“When I go to court for this, I will defend myself. I will need no attorney – the new unwritten law, which does not permit a married man to love another woman, will be my defense. It will save me. I am perfectly confident of that.”
Elmer seemed to be healing well and told his doctor, James Hall, “I guess I nagged her too much. You know, doctor, a woman can’t stand as much nagging as a man and I guess I was a little too severe with her.”
Elmer Simpson died because of infection from the gunshot wounds. The wounds were healing nicely then infection struck. “Simpson did not die directly as a result of the shooting. An infection which set in where the four bullets entered his body caused his death,” said Dr. Hall and Dr. L.L. MacArthur.
Part Two - Emma Simpson's Trial
Attending with her attorney Clarence Darrow, yes THAT Clarence Darrow. Attired in a fetching plain white linen frock, white pumps and a sable sailor, Emma appeared for the first day in Judge George Kersten’s court to undergo the ordeal of a trial before a jury of twelve men selected from a group of 200 prospective jurors called.
For the first day of court, Emma Simpson, wore a white suit, the whitest of shoes, and a black patterned veil in Judge Kersten’s courtroom. The first witness was Elmer’s mother, Mrs. Anna Simpson. Elmer had been living with his mother since his separation from Emma. Mrs. Simpson’s testimony wasn’t much; she had kissed him goodbye in the morning, visited him in the hospital the next day and purchased a coffin the following day.
Our friend Bertha Fischer then testified that Emma had a “look of hatred” as she pulled the trigger.
Gus Villvock the bailiff added that she stated, “I hope he dies”.
Another bailiff William Curran was charged with taking Emma down to the jail stated that she said, “You needn’t hold my wrist so tightly, I won’t try to get away”. Emma also told him in the elevator, “You couldn’t get justice done in these courts. Elmer had been lying about me.”
Each time a witness was asked to point out the woman who had shot Elmer, Emma covered her eyes. When the coroner James Simonds testified, Anna Simpson cried and Emma kept her eyes shielded and was very still.
Clarence Darrow, attorney for the defense stated that his defense was that Emma was only insane on the subject of her husband. His cross examination included asking each eye witness the color of her face and the look in her eyes and whether or not they were wild.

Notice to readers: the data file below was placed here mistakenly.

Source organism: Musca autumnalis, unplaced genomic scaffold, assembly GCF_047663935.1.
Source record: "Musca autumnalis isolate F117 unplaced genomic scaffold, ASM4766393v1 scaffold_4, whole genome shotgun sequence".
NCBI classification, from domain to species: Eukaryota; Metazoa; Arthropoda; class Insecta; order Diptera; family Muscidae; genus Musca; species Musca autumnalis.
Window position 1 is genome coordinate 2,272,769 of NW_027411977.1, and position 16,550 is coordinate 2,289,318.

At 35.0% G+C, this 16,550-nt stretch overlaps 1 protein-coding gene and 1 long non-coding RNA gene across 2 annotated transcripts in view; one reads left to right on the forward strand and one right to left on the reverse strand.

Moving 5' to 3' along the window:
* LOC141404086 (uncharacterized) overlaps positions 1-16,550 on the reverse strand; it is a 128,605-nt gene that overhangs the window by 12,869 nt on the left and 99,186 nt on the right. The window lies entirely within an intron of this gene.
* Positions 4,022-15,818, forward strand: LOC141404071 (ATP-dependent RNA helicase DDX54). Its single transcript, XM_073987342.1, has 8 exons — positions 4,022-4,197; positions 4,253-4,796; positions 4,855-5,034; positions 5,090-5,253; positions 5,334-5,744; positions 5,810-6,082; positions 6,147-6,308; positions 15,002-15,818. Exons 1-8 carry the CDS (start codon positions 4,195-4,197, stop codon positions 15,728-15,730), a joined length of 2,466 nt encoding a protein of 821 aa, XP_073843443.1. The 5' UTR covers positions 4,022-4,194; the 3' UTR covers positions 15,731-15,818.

Several of Emma’s friends and neighbors testified at the trial. Harry McCormick testified that Elmer used Emma as a “financial convenience” and that she had been insane for nearly two years. Mr. McCormick was a co-worker of Emma at Chicago Surface Lines. He stated “For five or six years she was worried over the troubles between herself and her husband. After the divorce proceedings started her hair began to turn gray, her face haggard and she was unable to concentrate on the business matters with which she had previously been familiar. For several months she haunted my office asking my aid. After her divorce case started she became insane over the subject of her domestic life. I often found her in her office , her hair disheveled, her eyes staring, using violent language. I saw many of the letters written by Elmer Simpson to his wife. It was apparent that he was using her as a means for money purposes only. His letters were substantiated by the story she often told me that he regarded her only as a financial convenience for himself. It was because of this attitude that I advised her to obtain a divorce.”
Assistant State’s attorney Murphy asked Samuel Frielander, Emma’s divorce attorney, to identify the revolver used by Emma. “Take it away!” screamed Emma, leaping to her feet and pointing at the gun. After standing for a few seconds staring pointedly at the gun she fell back into her chair in a faint. Court was adjourned for an hour while medical aid was called to revive her.
Eighteen witnesses for the defense were called. Neighbors testified that Emma was a hardworking, faithful wife that had nursed Elmer back to health from tuberculosis.
Malcolm Webster, former husband of Jean Webster takes the stand. On the stand Malcolm a pale, small, determined looking man, graphically described how he once grabbed his wife by the hair and flung her clear across the room when he found her in the company of Elmer. He ended his testimony by stating his belief that Emma was mentally unbalanced because of the troubles with Elmer.
John M Roach, Emma’s uncle was the next to take the stand. He testified that Emma was an excellent stenographer and secretary. His testimony continued, “About five or six years ago, Mrs. Simpson told me her husband had gone into court and obtained a divorce from her without her knowledge. She was an entirely changed person in every way from then on. She seemed to want to be left alone and wanted no one to see her. She cried and wept continuously after that. She said a woman who did no wrong seemed to have no chance whatever in the courts, but a man who did everything wrong could drag her from one court to another. Finally, she blew up entirely, is the best way that I can express it. There was as much difference in her then and before her trouble as night and day.”